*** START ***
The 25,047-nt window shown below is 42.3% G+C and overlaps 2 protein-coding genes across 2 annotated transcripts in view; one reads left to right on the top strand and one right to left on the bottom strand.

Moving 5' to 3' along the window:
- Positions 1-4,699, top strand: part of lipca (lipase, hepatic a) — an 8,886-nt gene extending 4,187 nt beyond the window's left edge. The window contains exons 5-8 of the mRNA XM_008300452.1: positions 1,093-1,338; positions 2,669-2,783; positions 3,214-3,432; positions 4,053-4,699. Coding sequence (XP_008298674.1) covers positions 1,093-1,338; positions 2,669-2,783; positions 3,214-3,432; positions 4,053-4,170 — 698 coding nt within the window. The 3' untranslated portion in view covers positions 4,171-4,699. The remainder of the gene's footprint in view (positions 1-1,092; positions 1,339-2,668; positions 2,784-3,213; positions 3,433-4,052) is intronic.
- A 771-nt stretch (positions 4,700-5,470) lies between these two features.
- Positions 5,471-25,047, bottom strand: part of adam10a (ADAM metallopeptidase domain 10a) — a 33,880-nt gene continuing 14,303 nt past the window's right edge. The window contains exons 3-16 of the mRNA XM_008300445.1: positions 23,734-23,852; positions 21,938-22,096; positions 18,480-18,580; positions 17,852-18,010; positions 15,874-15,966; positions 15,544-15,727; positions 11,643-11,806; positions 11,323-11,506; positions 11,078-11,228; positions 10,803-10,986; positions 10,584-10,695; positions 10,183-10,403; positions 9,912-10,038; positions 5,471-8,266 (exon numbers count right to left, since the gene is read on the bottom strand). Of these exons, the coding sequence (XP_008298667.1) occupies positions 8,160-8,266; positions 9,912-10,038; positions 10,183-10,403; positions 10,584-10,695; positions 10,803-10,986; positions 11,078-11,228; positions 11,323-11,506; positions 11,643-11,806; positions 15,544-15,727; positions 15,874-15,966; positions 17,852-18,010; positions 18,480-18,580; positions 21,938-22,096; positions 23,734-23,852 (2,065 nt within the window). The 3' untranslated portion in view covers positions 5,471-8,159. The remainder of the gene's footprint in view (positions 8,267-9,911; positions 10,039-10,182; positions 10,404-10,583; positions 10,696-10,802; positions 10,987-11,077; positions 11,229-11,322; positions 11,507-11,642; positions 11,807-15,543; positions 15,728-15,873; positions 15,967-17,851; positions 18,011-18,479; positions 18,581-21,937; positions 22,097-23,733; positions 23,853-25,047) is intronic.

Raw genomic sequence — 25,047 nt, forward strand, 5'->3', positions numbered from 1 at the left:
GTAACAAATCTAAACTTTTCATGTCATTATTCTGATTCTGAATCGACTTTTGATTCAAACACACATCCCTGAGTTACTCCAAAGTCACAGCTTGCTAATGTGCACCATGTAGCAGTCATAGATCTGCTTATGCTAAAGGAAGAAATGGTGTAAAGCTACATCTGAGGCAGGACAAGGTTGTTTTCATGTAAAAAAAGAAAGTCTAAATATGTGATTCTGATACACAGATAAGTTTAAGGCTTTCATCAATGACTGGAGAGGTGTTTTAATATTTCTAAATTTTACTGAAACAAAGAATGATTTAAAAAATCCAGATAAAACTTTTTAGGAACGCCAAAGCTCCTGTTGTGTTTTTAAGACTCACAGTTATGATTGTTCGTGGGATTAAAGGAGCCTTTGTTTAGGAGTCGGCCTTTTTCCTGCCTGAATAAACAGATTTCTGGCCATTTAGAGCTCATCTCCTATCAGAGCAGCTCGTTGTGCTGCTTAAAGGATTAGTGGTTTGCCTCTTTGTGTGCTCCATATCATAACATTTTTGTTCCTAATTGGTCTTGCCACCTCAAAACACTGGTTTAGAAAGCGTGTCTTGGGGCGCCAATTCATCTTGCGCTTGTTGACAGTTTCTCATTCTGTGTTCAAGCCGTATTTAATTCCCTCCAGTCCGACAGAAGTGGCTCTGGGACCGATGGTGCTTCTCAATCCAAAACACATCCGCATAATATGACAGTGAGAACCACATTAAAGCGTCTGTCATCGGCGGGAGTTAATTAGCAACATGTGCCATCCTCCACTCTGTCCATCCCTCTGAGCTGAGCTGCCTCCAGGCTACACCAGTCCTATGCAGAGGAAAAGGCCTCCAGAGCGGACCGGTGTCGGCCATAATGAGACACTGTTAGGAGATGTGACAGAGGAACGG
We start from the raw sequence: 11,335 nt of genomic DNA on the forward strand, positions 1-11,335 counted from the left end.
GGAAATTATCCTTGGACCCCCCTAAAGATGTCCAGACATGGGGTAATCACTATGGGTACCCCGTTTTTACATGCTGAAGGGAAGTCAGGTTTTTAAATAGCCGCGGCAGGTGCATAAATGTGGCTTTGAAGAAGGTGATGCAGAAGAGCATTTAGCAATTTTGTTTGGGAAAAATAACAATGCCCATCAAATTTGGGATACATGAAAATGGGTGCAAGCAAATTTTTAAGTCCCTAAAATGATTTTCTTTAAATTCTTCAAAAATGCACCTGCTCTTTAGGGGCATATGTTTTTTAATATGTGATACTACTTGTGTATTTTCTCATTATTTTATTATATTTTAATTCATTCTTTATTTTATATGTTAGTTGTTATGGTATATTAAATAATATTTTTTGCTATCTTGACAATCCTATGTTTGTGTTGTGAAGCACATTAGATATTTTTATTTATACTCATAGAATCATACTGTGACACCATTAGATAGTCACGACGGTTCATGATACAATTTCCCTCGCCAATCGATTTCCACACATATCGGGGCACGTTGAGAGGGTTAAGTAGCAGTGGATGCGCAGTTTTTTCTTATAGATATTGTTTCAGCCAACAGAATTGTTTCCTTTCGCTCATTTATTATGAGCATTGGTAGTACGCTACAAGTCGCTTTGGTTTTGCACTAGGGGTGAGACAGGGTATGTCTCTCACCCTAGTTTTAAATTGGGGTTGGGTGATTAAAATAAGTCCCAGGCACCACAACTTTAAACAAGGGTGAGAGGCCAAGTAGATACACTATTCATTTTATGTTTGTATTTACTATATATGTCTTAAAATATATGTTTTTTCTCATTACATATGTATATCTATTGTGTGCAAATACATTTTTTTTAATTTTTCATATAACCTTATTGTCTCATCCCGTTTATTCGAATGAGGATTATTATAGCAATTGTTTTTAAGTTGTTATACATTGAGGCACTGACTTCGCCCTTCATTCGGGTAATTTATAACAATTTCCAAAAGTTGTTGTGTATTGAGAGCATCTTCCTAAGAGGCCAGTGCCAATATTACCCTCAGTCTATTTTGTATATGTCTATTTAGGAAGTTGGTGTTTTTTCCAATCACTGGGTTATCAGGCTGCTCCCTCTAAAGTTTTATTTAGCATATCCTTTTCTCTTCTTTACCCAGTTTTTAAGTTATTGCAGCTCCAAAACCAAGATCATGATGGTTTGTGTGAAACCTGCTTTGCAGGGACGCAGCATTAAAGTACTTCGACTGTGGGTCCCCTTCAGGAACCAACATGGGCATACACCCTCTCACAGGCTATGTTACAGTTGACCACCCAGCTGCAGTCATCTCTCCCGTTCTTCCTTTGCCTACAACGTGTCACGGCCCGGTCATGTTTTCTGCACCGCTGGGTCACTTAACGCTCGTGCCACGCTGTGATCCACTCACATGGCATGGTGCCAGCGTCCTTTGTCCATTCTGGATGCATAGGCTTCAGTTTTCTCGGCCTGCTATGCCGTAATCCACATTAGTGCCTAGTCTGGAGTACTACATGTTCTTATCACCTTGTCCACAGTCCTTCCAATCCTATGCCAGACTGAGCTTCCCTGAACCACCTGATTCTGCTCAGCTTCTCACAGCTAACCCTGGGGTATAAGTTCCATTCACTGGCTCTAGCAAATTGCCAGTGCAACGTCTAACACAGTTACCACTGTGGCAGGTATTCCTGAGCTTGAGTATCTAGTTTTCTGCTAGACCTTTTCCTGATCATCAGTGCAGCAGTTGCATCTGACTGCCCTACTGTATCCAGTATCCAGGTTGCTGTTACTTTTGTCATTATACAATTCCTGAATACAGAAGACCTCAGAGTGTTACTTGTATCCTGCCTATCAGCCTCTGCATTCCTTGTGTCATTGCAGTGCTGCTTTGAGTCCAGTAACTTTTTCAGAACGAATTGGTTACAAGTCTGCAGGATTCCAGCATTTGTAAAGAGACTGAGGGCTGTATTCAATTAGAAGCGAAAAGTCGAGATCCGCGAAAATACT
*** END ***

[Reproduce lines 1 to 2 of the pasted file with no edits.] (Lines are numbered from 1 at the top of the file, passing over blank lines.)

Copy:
The 25,047-nt window shown below is 42.3% G+C and overlaps 2 protein-coding genes across 2 annotated transcripts in view; one reads left to right on the top strand and one right to left on the bottom strand.

Moving 5' to 3' along the window: